Sunday, March 3, 2019

Evers budgets to fix the roads. Forces GOPs to say more than "No"

I'm in a warmer place on vacation, so won't have as much as normal. But I wanted to give a brief overview of the DOT budget initiatives from Governor Evers.

Changes in DOT Revenues 2019-21
Increase gas tax by 8 cents $474.9 million

Indexing gas tax in 2020 $41.6 million

Increase in Heavy Truck Fees $36.35 million

Increase in Title Fees by $10 $35.7 million

Collect hybrid vehicle fees $7.75 million

Stop transferring money from Gen Fund -$41 million

Much of that extra money would be pumped back into highways, as those various projects would increase by more than $400 million “in cash” over the 2019 base.

On the other side, Evers wants to limit borrowing for highways to $198 million, well below what we saw in the Walker years. And that borrowing,needs to to down, as the amount used to pay off that prior DOT debt goes up by $29.5 million for 2019-21.

One of the other initiatives with the added DOT money will involve adding $66 million in general transportation aids, which should help local governments, along with the relaxing of revenue limits.

I wanted Evers to give local governments the ability to raise a sales tax to pay for their roads and/or other duties, to take the pressure off of the property tax while maintaining services, but that doesnt seem to be in there. Let's see if GOPs do it instead, given that some GOP legislators have previously signed on to a local sales tax for roads over a wheel tax.

Another long-neglected area that gets a boost in Evers’ budget is transit, as aids for general operations would go up by $13.8 over the course of the budget, reversing a 10% cut Walker imposed on systems 7 years ago. In addition, Evers wants to add $10 million to a program that helps local transit systems buy new buses. Both moves would reduce the pressures that transit has had to face as local government funding has become increasingly constrained in the 2010s.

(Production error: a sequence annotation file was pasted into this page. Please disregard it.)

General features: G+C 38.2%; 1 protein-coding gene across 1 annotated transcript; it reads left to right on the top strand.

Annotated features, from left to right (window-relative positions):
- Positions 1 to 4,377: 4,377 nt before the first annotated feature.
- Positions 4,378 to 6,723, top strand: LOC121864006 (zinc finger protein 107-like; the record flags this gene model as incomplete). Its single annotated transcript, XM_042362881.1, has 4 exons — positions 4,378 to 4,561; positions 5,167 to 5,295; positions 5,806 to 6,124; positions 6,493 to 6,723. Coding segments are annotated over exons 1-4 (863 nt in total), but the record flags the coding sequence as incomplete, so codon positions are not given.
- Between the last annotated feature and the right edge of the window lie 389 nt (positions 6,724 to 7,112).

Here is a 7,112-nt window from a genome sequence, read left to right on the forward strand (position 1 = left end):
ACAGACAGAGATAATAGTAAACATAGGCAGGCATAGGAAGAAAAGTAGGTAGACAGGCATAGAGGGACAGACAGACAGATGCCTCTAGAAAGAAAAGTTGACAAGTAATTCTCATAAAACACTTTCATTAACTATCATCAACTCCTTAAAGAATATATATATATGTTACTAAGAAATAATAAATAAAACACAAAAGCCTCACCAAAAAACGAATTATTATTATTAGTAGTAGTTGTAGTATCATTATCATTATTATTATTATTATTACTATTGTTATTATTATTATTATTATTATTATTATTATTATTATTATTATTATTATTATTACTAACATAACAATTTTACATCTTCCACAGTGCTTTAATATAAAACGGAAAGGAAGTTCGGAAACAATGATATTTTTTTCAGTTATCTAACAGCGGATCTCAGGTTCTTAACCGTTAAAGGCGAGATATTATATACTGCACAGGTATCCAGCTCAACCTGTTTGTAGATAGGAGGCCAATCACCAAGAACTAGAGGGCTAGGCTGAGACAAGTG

We'll see how much (if any) of this survives the gerrymandered GOP Legislature in the coming months. But if the GOPs do turn this package down, they're going to have to explain where they're going to come up with the money and/or flexibility to local governments to fix the Scottholes that have developed over their 8-year Reign of Error.


  1. Ever's proposal should include the "Minnesota Solution:" two new taxing brackets for top-end earners. Minnesota plowed the revenue from that reform, which was not a windfall but just a return to equitable taxation, into infrastructure. Wisconsin must do likewise.

    1. Especially for corporations, who rely on good roads and infrastructure much more than the typical Wisconsinite. I'm sure the GOP donors at Schneider National may not like the added registration fee, but they need to understand their free ride is over.